Skyrocketing prices of new cancer drugs
The cost of new cancer drugs is skyrocketingand checks are needed, according to a report by Democratic Congresswoman Katie Porter, which advocates for such legislation.
The average inflation-adjusted introductory price of oral therapeutics jumped more than 25% to more than $235,000 a year, according to an analysis of cancer drug prices from 2017 to 2021, the report said. titled “Skyrocketing: How Big Pharma Exploits Throwing Prizes to Profit from Cancer.”
Including other types of cancer drugs, such as those given intravenously, the average introductory price increase was 53%, according to the report.
Necessary legislation: “Our office’s new report sets a framework for future reforms to address another major driver of high pharmaceutical costs: rising introductory prices for new drugs,” Porter said.
Some controls exist: Recently passed Inflation Reduction Act limits out-of-pocket drug spending to $2,000 per year for Medicare beneficiaries and caps insulin costs no more than $35 per month.
British NHS nurses vote to strike
Nurses in the UK National Health System (NHS) has voted to strike in a pay dispute, the Royal College of Nursing has said.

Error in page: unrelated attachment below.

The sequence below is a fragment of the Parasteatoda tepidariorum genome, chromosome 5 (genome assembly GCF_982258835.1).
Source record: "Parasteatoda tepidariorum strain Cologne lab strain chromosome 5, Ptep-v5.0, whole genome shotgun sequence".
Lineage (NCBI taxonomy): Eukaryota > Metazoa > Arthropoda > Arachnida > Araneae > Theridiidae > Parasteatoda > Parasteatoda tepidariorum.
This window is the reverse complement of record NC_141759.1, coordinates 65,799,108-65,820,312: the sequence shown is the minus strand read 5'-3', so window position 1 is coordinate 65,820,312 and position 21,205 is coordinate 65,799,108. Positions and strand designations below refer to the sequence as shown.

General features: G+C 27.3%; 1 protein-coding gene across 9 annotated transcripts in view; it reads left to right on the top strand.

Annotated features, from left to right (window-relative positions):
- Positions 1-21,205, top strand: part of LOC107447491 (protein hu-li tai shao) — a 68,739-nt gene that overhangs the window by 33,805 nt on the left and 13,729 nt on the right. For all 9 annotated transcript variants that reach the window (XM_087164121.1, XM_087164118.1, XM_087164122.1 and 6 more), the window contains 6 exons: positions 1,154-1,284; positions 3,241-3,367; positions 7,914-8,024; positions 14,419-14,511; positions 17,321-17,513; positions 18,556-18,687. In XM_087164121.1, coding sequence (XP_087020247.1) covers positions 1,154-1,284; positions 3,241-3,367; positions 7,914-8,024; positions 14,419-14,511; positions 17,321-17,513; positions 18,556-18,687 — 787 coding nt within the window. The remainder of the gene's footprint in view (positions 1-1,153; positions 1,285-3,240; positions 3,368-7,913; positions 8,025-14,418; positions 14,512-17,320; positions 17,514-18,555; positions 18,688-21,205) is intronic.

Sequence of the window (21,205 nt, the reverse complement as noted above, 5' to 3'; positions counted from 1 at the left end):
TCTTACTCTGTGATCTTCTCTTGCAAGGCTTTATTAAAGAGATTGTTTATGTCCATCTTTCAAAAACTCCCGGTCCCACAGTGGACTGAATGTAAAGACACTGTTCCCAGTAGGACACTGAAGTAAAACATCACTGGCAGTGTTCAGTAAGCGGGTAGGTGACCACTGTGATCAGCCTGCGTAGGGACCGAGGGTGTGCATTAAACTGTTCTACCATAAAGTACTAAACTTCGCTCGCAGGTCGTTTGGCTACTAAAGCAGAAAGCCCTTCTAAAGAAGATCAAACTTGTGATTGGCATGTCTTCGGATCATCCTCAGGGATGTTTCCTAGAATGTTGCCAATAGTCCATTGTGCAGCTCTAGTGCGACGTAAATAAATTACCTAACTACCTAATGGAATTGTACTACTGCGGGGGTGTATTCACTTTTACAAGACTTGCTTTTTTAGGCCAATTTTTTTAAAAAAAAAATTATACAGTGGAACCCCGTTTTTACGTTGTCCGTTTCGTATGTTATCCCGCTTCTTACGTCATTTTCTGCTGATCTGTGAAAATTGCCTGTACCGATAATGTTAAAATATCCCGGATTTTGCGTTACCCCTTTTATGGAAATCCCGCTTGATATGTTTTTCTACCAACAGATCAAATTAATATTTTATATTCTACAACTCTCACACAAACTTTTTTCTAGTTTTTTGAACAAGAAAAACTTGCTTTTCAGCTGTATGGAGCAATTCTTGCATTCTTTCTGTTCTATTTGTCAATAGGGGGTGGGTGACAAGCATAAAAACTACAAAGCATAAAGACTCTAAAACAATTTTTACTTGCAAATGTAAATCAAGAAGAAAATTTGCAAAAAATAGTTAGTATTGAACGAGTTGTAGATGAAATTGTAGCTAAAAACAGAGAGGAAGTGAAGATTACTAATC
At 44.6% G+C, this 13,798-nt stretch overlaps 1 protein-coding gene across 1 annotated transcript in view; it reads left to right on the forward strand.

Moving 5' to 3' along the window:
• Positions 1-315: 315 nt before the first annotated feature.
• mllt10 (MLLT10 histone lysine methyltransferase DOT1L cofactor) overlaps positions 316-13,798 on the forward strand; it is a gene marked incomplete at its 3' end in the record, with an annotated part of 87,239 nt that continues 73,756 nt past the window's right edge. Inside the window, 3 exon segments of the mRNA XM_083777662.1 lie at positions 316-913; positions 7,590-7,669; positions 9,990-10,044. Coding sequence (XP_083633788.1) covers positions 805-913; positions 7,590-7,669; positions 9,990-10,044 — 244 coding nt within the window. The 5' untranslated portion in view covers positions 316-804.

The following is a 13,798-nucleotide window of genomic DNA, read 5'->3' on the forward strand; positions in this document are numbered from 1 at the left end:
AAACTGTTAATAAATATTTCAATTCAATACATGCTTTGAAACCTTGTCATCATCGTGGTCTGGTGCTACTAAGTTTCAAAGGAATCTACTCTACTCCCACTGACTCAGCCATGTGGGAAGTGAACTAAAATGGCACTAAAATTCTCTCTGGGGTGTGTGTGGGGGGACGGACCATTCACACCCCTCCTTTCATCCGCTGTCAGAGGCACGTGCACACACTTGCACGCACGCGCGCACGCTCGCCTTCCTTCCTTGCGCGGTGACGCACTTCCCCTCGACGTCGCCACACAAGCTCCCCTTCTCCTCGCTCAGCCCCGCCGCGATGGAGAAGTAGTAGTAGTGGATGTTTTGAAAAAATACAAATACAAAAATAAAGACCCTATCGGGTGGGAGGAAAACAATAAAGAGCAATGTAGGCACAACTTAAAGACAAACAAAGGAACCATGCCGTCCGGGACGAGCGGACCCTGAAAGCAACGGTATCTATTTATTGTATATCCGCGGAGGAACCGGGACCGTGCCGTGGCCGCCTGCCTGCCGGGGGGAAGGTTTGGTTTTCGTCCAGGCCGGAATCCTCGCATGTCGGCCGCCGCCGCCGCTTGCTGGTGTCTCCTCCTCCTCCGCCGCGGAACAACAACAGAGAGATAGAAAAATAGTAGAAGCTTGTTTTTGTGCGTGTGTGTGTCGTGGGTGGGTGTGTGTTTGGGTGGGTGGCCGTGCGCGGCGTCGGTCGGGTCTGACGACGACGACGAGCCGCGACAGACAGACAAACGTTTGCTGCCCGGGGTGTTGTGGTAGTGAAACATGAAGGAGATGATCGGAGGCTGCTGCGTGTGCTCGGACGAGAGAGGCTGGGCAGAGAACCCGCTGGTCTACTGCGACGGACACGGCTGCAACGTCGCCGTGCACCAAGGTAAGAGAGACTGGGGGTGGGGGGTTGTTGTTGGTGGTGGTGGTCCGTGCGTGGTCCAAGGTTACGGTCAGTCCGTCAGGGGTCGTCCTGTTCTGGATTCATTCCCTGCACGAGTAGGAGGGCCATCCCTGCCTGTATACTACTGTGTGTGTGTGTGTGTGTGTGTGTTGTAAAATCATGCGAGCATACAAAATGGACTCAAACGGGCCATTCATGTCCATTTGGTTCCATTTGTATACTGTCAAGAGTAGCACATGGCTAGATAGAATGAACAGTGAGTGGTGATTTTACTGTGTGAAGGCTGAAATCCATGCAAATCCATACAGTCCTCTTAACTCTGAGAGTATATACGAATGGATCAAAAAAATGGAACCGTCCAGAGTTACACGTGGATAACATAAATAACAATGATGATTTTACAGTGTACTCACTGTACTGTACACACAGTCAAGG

The vote paves the way for the first UK-wide strike in the college’s 106-year history, the college adds. At stake is the amount of a proposed salary increase.
A strike could start before the end of the year and last until early May if an agreement is not reached. A strike would affect all NHS services in Scotland and Northern Ireland and all but one health board in Wales.
The problem to solve: An independent pay review body has recommended a raise of at least £1,400 this year, equivalent to a 4-5% raise for most nurses. But the Department of Health and Social Care said the college’s demand would be up 17.6 per cent once inflation is taken into account and cost around £9billion to fund.
Bad pay and unfilled jobs: Nursing leaders argue low pay for its members is the reason 47,000 registered nursing jobs remain unfilled in the NHS in England alone.
The cello therapy of a medical student
A medical student plays his electric cello to soothe terminally ill and cancer patients at a New York City hospital.
Iain Forrest, 27, a third-year MD-PhD student at Icahn School of Medicine at Mount Sinai in New York, helped organize other students to perform in hallways or at the bedside to relieve patient suffering.
Forrest – who now goes by the stage name Eyeglasses – started playing the cello aged 10 and performed on Radio City Music Call with Josh Groban and at the 2022 Home Opener at the Yankee Stadium.
A memorable moment: Forrest and other musicians performed a terminal cancer patient’s favorite song, “Let It Be,” with his family in attendance; the family said it was the first time the patient had smiled in a long time.
Research supports music as medicine: A recent study reported that music therapy can significantly improve the overall quality of life of cancer patients and can reduce anxiety, the Depressionand pain more than standard care.